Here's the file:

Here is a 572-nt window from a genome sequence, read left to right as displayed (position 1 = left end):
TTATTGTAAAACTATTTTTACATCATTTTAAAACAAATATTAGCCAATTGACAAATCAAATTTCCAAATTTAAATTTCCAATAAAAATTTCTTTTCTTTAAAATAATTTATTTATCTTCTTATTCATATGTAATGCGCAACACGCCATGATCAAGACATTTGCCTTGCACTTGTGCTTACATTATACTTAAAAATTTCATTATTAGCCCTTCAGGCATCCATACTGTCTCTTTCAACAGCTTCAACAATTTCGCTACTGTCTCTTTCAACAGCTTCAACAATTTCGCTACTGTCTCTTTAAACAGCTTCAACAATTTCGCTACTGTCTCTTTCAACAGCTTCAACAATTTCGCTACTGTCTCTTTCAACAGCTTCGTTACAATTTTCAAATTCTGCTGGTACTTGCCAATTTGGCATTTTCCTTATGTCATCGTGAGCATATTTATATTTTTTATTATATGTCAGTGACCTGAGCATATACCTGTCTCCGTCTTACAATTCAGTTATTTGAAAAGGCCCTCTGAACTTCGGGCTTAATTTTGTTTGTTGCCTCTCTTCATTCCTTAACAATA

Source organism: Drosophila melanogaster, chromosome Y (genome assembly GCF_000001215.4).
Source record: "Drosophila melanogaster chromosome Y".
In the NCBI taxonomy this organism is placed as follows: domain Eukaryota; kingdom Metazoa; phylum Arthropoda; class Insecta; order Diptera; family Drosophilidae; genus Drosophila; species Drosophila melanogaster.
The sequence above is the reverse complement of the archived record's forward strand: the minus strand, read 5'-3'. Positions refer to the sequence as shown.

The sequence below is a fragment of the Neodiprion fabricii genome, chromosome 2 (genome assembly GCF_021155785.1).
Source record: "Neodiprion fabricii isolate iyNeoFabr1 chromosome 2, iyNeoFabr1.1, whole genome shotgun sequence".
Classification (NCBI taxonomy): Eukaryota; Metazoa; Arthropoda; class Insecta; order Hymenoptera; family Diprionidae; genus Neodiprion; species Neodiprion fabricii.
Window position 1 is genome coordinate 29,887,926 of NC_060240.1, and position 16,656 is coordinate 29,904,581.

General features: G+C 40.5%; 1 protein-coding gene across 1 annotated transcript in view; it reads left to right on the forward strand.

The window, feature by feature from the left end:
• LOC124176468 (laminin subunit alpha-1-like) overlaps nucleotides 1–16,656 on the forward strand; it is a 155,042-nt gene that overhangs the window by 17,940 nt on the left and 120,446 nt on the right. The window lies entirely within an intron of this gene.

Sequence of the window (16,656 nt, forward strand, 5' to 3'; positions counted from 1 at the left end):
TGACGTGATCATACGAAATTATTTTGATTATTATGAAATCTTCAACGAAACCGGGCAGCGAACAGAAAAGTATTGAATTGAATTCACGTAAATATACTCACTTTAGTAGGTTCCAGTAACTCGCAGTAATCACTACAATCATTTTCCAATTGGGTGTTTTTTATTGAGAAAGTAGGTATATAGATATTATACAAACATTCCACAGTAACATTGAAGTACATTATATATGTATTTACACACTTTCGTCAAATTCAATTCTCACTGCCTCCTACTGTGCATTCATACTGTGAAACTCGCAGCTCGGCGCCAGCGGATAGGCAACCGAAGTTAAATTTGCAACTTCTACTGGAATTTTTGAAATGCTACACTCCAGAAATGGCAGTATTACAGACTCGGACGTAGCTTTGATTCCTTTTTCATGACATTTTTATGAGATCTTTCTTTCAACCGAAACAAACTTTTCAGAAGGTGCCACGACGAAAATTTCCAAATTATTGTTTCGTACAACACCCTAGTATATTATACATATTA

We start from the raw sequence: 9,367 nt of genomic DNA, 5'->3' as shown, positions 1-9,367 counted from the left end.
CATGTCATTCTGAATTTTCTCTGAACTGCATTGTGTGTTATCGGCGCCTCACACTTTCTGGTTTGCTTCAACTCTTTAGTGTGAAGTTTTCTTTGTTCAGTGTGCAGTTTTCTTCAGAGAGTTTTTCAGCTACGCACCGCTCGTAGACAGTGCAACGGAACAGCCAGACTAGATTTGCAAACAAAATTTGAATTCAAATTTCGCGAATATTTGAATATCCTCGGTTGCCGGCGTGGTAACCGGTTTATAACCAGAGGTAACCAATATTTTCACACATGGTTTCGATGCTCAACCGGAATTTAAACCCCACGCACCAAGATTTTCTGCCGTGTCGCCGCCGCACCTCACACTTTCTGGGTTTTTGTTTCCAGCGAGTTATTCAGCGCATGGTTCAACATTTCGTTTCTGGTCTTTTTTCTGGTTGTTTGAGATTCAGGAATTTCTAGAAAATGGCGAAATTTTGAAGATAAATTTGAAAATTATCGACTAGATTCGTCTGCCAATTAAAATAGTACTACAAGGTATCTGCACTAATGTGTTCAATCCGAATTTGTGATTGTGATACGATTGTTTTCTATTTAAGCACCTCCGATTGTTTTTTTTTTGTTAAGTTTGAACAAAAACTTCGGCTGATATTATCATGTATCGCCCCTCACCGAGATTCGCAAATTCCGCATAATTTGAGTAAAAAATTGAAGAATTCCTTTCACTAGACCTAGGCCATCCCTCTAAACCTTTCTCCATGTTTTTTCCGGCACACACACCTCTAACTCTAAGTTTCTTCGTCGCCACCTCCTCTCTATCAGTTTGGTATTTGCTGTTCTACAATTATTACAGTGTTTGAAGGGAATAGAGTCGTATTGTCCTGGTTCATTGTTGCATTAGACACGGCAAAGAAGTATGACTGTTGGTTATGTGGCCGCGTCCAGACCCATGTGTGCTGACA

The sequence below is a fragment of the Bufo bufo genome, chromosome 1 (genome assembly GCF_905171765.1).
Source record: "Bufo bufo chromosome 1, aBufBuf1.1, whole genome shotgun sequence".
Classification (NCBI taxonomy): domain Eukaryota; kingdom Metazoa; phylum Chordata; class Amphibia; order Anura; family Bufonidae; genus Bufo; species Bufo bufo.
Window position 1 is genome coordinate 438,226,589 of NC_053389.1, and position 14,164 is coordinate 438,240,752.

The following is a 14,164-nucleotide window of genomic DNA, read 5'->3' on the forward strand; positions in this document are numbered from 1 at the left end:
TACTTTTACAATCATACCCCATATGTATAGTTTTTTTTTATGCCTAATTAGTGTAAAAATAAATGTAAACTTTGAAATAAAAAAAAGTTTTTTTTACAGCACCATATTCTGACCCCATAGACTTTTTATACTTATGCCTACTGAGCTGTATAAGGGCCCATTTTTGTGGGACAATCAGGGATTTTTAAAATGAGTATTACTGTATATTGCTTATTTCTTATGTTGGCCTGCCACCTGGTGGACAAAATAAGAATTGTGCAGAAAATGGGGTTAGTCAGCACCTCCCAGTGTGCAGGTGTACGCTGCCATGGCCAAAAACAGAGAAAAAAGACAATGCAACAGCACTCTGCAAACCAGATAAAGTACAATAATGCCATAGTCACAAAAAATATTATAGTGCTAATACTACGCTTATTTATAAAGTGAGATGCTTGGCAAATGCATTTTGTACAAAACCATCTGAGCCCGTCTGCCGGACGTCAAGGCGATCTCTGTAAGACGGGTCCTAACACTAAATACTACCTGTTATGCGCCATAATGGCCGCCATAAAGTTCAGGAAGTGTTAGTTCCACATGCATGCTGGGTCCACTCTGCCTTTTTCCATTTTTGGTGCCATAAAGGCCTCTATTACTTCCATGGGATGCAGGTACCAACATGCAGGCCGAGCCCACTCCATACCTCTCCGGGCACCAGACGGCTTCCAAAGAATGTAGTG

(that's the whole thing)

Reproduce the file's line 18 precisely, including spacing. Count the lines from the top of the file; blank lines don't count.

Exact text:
The sequence below is a fragment of the Bufo bufo genome, chromosome 1 (genome assembly GCF_905171765.1).